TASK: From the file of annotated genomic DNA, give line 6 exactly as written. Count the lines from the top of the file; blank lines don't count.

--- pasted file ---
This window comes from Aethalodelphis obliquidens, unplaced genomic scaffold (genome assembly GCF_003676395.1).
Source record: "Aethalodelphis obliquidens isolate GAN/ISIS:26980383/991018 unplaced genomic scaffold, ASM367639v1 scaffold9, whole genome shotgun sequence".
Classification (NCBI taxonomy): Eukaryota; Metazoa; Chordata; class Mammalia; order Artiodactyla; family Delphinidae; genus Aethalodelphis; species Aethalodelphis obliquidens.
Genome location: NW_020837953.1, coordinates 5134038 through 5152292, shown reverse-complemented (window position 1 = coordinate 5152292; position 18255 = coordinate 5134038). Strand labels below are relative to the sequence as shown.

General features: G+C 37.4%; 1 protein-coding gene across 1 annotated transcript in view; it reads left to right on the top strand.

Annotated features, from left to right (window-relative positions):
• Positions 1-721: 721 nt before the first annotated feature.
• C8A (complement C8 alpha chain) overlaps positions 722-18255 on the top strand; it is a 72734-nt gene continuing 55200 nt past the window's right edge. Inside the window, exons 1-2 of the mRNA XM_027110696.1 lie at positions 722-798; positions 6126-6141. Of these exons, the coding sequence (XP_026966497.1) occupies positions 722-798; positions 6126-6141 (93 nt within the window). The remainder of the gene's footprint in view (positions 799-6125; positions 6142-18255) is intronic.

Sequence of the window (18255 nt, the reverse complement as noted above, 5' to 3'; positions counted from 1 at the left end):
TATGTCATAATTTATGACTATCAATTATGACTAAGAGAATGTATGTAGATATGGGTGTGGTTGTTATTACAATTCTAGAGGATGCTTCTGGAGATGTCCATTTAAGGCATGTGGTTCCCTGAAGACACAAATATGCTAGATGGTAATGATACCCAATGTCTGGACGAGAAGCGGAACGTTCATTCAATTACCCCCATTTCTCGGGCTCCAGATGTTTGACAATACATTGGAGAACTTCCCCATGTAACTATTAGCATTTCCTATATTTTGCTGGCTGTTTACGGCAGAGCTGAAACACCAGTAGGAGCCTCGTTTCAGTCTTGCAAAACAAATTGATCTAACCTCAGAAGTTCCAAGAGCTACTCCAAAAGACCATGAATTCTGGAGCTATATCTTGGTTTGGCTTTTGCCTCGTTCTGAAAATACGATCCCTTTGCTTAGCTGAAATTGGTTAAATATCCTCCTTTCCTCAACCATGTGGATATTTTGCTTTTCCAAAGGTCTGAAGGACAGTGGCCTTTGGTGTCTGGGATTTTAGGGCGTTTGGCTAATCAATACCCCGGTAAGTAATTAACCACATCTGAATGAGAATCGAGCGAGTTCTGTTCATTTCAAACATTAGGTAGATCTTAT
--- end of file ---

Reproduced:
Annotated features, from left to right (window-relative positions):